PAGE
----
Vertical jigging also plays a role in the swelter of summer. When the water's practically boiling and the shallows are slimed, bass seek refuge in the deepest, shadiest habitat available. Quite often, that pursuit leads them to swimming platforms and docks. And if the manmade structures are positioned in 4 feet of water or more, each can be addressed with a Jigging Rap.

I've encountered swimming platforms in as deep as 12 feet of water, too. That's Club Med for a bass. Those fish have, at their fin-tips, cooling shade, shelter, as well as grub in the form of panfish. The snap and freefall cadence suffices, too. Swimming the lure around the perimeter can also be productive. But in shallower terrain - under 6 feet - vertical motions are out and pitching is in. Jigging Raps are designed to yo-yo and circle, but fortuitously, they're also equipped for concise 10 and 20 foot horizontal swims.

If you grab the right stretch of shoreline, one with a serious grade and lots of planking, it's possible to go from dock to dock all afternoon without firing a single cast or cranking the outboard. It's a ball...

River dwelling fish entertain Jigging Raps as well. Logjams and resulting downstream eddies are notorious hideouts for bruiser smallmouth bass. I like to position crosswise or just downstream from the eddy and lob casts into the deeper, slower water. I'll move right in and go vertical if it's super-deep and or loaded with wood. But be prepared to lose a Rap or two; these are unforgiving environs.

On the topic of timber, let it be known that standing trees in standing water - as are common on reservoirs - can also be tackled vertically. The outside edge of flooded woodland is a favorite. With trolling motor engaged ever so slightly, I'll trace the trees while snapping and dropping. This pattern is especially effective in the summer.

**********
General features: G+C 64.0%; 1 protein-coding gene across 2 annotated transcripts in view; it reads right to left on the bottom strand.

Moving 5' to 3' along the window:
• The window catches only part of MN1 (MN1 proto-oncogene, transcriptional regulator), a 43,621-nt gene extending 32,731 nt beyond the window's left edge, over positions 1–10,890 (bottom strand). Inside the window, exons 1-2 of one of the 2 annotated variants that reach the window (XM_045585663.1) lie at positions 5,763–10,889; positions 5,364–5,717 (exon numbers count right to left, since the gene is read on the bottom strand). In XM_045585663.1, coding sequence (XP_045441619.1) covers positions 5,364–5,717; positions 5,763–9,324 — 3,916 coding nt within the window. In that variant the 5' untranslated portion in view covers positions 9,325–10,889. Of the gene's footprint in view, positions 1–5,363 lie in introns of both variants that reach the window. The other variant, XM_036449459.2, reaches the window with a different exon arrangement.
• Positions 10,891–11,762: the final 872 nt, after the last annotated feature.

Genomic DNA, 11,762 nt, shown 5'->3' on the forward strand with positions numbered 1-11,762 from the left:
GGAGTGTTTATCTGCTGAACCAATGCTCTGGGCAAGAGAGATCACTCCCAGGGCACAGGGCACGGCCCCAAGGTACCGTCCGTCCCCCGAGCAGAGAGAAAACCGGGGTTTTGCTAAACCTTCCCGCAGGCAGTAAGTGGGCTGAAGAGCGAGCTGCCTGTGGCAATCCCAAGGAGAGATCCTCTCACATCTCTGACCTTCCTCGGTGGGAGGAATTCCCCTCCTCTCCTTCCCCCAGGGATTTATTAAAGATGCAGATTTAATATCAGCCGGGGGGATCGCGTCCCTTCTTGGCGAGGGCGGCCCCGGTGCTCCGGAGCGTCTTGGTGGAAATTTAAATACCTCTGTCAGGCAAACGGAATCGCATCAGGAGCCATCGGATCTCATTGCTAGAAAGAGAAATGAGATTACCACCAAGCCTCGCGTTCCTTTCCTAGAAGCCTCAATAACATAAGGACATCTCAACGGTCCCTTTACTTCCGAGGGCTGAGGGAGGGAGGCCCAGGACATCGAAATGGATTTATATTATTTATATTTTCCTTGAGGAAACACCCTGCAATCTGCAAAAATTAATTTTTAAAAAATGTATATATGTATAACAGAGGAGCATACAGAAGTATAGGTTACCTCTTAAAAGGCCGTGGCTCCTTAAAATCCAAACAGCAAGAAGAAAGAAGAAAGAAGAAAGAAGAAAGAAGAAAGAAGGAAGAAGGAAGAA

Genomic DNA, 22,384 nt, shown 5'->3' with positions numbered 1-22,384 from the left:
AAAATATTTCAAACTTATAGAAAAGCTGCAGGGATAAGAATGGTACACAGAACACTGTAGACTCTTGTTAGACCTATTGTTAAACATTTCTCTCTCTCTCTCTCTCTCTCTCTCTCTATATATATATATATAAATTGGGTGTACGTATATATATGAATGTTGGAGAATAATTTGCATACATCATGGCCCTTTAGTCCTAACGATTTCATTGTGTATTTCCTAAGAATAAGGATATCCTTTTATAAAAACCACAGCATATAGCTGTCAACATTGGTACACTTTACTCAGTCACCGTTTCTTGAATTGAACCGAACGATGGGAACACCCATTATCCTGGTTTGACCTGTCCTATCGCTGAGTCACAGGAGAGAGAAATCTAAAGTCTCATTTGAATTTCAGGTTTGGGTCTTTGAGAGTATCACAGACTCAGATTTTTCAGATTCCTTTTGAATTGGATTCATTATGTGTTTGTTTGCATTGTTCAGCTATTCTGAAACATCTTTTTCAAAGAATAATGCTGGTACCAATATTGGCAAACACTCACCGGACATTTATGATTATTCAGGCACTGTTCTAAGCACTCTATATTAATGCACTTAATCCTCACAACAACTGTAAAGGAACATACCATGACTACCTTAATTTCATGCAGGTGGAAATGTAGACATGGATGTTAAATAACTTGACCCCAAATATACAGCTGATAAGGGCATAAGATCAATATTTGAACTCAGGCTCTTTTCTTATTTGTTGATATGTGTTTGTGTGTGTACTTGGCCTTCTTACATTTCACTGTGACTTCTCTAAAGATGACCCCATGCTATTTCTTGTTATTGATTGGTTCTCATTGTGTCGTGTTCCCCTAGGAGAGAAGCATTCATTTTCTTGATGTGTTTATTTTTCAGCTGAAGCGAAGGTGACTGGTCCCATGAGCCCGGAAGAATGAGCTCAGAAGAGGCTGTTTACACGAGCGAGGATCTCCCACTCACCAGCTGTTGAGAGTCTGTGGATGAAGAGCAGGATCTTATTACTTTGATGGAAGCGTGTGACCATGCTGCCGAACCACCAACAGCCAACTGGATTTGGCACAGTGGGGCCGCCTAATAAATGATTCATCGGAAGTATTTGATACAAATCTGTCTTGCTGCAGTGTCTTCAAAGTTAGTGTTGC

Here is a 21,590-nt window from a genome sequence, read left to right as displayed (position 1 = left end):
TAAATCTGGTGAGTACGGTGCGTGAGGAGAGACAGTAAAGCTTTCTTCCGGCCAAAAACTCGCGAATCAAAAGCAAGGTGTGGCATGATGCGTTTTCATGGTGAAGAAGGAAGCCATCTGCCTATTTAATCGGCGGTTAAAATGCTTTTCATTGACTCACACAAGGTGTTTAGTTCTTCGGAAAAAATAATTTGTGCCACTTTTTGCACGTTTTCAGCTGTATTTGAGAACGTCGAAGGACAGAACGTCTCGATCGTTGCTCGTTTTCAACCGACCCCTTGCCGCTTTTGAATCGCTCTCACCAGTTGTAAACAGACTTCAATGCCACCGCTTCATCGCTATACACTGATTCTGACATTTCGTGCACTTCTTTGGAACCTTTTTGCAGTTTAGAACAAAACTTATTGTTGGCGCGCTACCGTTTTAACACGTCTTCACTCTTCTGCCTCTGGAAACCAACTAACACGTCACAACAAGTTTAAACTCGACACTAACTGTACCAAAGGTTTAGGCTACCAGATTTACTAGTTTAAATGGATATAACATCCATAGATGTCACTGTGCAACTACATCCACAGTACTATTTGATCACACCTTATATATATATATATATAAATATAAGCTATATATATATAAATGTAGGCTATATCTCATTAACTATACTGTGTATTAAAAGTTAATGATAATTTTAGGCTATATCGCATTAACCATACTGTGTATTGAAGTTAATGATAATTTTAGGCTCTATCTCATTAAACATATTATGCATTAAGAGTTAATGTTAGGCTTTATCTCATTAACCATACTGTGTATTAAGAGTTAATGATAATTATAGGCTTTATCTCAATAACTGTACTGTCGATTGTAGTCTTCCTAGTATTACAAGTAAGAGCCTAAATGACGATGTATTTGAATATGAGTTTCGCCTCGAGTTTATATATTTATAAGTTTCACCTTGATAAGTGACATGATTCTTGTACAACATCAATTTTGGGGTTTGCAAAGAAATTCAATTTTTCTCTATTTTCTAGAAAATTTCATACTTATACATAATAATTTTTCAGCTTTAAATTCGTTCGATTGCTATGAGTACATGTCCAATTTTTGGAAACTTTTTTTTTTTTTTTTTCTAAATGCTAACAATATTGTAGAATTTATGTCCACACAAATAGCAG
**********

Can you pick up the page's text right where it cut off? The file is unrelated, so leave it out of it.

For most of my bassing exploits, the W7 Jigging Rap - 2 ¾ incher - gets the nod. Traditional Silver is universally accepted; I've had favorable results with Chrome Blue as well. But if smallies are about, go to Silver/Florescent-Chartreuse. They'll knock the color off of it.

I tie direct too, leaving snaps in the tackle box; although, line twist can be minimized by factoring in a barrel-swivel about 3 feet up the line.

Line selection is specific as well. Vertical jigging demands a line that's abrasion resistant, strong, and yields little elasticity. 8 and 10 pound Rapala Tough meets all the requirements.

The line is spooled on a baitcast reel and fortified by 6 ½ foot medium action Rapala Signature Series rod; it offers good length for hooksets, a fast tip, and ample backbone.

Unexpected guests sometimes supplement the booty while vertical jigging too. Walleyes and crappies gleefully slurp Jigging Raps, so too do white bass, spotted bass, and even sharp-toothed pike. The lure's action is simply too enticing to ignore, regardless of creed and color.

I suggest you stash a handful of Buck-Shot Rattle Spoons and Jigging Raps in the boat this season. No doubt, an opportunity will arise when the fish are deep, clustered, and waiting for a gift to fall from the sky.

Author Scott Bonnema
Scott Bonnema
Scott Bonnema is a touring bass professional who fishes tournaments and offers instructional seminars throughout the Midwest. He’s a member of the Rapala Team, and Pro Staffs of Fuji Film, Northland Tackle, Ranger Boats and Mercury.